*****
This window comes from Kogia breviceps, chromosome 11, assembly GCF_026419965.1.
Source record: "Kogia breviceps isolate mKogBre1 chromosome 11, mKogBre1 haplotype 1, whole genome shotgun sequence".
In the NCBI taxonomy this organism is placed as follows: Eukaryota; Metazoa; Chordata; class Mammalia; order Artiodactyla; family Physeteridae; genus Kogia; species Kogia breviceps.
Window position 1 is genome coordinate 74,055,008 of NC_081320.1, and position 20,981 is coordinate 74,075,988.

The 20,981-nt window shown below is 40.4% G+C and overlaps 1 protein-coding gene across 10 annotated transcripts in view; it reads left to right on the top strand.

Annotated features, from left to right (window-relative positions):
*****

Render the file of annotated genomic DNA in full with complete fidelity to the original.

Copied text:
This window comes from Kogia breviceps, chromosome 11, assembly GCF_026419965.1.
Source record: "Kogia breviceps isolate mKogBre1 chromosome 11, mKogBre1 haplotype 1, whole genome shotgun sequence".
In the NCBI taxonomy this organism is placed as follows: Eukaryota; Metazoa; Chordata; class Mammalia; order Artiodactyla; family Physeteridae; genus Kogia; species Kogia breviceps.
Window position 1 is genome coordinate 74,055,008 of NC_081320.1, and position 20,981 is coordinate 74,075,988.

The 20,981-nt window shown below is 40.4% G+C and overlaps 1 protein-coding gene across 10 annotated transcripts in view; it reads left to right on the top strand.

Annotated features, from left to right (window-relative positions):